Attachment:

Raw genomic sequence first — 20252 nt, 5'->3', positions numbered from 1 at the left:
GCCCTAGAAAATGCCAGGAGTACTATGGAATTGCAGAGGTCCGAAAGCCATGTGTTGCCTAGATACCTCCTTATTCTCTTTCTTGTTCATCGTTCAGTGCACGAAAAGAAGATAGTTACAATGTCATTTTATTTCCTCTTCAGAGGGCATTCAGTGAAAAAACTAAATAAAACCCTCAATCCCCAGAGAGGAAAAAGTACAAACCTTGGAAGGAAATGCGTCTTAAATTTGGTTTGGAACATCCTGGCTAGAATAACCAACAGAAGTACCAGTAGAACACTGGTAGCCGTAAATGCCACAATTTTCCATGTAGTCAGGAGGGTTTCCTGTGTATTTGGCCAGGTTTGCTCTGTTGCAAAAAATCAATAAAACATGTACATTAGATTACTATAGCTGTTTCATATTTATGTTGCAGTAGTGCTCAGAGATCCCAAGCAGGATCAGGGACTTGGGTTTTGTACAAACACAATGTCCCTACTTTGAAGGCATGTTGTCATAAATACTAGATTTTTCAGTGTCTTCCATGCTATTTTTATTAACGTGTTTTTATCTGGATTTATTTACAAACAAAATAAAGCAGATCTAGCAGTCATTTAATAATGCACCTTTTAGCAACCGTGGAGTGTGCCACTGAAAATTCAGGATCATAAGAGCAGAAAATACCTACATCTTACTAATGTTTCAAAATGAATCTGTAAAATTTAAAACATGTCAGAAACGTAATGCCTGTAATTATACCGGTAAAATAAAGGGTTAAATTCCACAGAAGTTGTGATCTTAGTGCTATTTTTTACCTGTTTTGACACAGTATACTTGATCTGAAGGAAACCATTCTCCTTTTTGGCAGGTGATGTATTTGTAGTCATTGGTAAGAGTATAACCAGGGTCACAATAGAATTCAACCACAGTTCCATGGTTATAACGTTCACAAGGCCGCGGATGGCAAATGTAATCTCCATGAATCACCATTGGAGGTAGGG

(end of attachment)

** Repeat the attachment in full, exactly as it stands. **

Raw genomic sequence first — 20252 nt, 5'->3', positions numbered from 1 at the left:
GCCCTAGAAAATGCCAGGAGTACTATGGAATTGCAGAGGTCCGAAAGCCATGTGTTGCCTAGATACCTCCTTATTCTCTTTCTTGTTCATCGTTCAGTGCACGAAAAGAAGATAGTTACAATGTCATTTTATTTCCTCTTCAGAGGGCATTCAGTGAAAAAACTAAATAAAACCCTCAATCCCCAGAGAGGAAAAAGTACAAACCTTGGAAGGAAATGCGTCTTAAATTTGGTTTGGAACATCCTGGCTAGAATAACCAACAGAAGTACCAGTAGAACACTGGTAGCCGTAAATGCCACAATTTTCCATGTAGTCAGGAGGGTTTCCTGTGTATTTGGCCAGGTTTGCTCTGTTGCAAAAAATCAATAAAACATGTACATTAGATTACTATAGCTGTTTCATATTTATGTTGCAGTAGTGCTCAGAGATCCCAAGCAGGATCAGGGACTTGGGTTTTGTACAAACACAATGTCCCTACTTTGAAGGCATGTTGTCATAAATACTAGATTTTTCAGTGTCTTCCATGCTATTTTTATTAACGTGTTTTTATCTGGATTTATTTACAAACAAAATAAAGCAGATCTAGCAGTCATTTAATAATGCACCTTTTAGCAACCGTGGAGTGTGCCACTGAAAATTCAGGATCATAAGAGCAGAAAATACCTACATCTTACTAATGTTTCAAAATGAATCTGTAAAATTTAAAACATGTCAGAAACGTAATGCCTGTAATTATACCGGTAAAATAAAGGGTTAAATTCCACAGAAGTTGTGATCTTAGTGCTATTTTTTACCTGTTTTGACACAGTATACTTGATCTGAAGGAAACCATTCTCCTTTTTGGCAGGTGATGTATTTGTAGTCATTGGTAAGAGTATAACCAGGGTCACAATAGAATTCAACCACAGTTCCATGGTTATAACGTTCACAAGGCCGCGGATGGCAAATGTAATCTCCATGAATCACCATTGGAGGTAGGG